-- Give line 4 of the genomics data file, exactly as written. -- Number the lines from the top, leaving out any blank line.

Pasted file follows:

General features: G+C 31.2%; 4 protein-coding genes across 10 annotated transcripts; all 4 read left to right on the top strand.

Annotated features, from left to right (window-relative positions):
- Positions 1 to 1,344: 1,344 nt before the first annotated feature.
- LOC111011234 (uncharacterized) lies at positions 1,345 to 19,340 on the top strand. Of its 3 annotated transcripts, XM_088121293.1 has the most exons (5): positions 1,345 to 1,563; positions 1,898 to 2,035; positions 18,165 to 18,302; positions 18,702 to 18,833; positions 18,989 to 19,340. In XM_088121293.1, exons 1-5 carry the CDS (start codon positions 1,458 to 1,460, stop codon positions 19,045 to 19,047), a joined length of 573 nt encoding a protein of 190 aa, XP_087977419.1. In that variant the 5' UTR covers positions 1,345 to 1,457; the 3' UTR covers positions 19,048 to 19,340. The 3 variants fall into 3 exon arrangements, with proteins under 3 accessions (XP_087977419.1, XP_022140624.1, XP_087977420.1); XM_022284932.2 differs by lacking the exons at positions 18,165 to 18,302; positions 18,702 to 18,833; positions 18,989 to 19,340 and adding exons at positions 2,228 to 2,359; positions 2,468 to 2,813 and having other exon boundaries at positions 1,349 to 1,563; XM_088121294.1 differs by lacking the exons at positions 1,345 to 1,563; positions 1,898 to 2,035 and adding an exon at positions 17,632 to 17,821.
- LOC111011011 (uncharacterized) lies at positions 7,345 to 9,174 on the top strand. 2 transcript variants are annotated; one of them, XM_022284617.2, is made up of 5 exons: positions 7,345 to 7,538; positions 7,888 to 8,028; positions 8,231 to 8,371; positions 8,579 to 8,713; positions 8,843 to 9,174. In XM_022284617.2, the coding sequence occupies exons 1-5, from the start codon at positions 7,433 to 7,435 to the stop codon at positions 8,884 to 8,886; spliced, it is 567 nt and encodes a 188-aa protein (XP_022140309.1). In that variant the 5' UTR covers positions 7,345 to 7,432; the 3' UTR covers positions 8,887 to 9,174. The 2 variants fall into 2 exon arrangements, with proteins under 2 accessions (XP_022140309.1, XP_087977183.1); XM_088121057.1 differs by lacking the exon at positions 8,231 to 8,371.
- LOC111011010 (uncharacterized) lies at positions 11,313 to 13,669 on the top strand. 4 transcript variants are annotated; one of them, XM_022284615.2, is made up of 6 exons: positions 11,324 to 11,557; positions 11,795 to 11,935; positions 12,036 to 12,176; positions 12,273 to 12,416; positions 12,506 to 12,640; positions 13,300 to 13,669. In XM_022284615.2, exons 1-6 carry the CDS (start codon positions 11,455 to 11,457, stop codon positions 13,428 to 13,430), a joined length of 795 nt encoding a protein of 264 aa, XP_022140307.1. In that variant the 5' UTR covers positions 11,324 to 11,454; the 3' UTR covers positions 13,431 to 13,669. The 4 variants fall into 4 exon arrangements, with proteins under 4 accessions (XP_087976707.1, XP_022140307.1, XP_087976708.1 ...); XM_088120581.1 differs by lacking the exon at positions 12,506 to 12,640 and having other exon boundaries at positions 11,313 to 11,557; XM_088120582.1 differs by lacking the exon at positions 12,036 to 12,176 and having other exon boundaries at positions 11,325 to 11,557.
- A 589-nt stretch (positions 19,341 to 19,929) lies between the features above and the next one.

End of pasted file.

- LOC111011234 (uncharacterized) lies at positions 1,345 to 19,340 on the top strand. Of its 3 annotated transcripts, XM_088121293.1 has the most exons (5): positions 1,345 to 1,563; positions 1,898 to 2,035; positions 18,165 to 18,302; positions 18,702 to 18,833; positions 18,989 to 19,340. In XM_088121293.1, exons 1-5 carry the CDS (start codon positions 1,458 to 1,460, stop codon positions 19,045 to 19,047), a joined length of 573 nt encoding a protein of 190 aa, XP_087977419.1. In that variant the 5' UTR covers positions 1,345 to 1,457; the 3' UTR covers positions 19,048 to 19,340. The 3 variants fall into 3 exon arrangements, with proteins under 3 accessions (XP_087977419.1, XP_022140624.1, XP_087977420.1); XM_022284932.2 differs by lacking the exons at positions 18,165 to 18,302; positions 18,702 to 18,833; positions 18,989 to 19,340 and adding exons at positions 2,228 to 2,359; positions 2,468 to 2,813 and having other exon boundaries at positions 1,349 to 1,563; XM_088121294.1 differs by lacking the exons at positions 1,345 to 1,563; positions 1,898 to 2,035 and adding an exon at positions 17,632 to 17,821.